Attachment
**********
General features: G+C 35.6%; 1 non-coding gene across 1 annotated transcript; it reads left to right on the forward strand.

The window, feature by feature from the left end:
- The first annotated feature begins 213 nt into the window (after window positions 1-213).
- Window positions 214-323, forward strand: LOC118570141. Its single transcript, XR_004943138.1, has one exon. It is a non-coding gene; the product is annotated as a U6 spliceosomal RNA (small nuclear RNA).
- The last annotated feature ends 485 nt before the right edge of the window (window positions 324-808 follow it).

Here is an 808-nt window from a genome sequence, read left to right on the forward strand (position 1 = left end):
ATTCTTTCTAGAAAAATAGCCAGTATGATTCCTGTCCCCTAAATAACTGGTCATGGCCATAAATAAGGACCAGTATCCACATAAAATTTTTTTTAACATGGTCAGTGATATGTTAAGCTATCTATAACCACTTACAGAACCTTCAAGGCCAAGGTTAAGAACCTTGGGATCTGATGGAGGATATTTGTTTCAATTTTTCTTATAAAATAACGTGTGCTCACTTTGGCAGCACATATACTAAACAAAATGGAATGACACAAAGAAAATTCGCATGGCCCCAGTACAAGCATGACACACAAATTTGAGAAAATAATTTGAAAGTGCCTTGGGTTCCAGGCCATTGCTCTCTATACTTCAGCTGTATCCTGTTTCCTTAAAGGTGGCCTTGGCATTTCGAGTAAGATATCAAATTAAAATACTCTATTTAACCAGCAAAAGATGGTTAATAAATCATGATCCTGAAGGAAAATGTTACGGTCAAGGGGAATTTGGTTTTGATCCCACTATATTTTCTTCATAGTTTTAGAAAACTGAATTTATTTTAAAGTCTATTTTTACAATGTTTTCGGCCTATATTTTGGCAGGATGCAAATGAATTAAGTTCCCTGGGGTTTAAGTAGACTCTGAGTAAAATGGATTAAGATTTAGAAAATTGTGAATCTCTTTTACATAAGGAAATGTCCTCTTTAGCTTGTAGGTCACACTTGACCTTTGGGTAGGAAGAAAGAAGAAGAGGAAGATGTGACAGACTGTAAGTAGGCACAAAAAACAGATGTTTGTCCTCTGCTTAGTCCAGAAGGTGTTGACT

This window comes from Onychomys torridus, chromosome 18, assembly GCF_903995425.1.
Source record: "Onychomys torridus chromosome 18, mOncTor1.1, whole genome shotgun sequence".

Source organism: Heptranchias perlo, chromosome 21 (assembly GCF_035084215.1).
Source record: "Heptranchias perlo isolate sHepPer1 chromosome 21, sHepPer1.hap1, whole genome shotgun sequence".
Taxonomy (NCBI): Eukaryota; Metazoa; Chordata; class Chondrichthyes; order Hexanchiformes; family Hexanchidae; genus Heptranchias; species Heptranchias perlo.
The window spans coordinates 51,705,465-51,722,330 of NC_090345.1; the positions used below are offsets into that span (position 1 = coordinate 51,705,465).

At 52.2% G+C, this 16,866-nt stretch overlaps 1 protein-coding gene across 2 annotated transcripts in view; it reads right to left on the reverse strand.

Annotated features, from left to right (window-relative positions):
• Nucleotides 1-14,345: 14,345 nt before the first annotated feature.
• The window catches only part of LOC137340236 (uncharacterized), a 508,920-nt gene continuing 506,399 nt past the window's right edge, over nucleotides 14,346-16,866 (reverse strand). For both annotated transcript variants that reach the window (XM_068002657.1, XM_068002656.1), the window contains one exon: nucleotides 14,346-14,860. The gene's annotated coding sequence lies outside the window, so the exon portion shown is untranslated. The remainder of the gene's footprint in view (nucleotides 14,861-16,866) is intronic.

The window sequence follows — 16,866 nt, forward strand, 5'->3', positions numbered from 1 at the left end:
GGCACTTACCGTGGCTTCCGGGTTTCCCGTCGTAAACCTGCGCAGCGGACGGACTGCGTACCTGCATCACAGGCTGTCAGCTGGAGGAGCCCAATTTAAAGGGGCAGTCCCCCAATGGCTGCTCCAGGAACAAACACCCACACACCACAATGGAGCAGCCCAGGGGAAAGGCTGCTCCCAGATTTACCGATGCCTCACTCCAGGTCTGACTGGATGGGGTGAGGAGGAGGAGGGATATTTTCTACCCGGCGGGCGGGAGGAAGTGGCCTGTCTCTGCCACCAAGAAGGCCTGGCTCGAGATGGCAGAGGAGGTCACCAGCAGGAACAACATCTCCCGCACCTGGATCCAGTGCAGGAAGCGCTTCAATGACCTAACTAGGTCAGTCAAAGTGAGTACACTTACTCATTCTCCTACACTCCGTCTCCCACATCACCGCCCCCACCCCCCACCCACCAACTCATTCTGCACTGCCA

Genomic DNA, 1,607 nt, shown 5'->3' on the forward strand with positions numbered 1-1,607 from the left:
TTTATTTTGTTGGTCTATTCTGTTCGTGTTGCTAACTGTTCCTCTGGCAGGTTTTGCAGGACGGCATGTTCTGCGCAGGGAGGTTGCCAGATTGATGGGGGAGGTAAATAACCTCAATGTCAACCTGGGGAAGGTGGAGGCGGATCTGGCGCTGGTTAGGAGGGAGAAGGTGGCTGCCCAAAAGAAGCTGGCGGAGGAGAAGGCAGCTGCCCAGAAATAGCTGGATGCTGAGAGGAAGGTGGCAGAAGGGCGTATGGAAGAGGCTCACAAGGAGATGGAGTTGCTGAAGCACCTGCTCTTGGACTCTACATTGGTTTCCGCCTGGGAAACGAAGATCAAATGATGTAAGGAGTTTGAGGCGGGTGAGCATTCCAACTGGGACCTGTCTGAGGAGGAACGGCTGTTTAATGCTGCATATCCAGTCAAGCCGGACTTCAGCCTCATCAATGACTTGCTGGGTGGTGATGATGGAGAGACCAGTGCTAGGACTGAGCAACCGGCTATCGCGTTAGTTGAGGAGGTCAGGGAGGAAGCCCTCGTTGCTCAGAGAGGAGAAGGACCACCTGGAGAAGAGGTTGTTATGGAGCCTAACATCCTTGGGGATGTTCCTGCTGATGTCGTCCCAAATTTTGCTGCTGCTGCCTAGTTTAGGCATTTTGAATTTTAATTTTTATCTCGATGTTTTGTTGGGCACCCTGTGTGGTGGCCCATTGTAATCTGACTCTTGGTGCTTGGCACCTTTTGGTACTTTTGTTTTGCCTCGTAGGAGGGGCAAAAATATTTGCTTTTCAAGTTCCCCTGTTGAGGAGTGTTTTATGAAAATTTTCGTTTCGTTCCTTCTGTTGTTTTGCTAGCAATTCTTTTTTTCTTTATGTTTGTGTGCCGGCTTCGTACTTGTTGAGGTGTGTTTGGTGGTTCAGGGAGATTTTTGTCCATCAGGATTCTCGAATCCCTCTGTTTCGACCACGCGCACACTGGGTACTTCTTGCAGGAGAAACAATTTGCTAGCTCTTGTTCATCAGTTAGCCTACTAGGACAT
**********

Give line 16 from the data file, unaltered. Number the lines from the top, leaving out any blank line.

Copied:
• Nucleotides 1-14,345: 14,345 nt before the first annotated feature.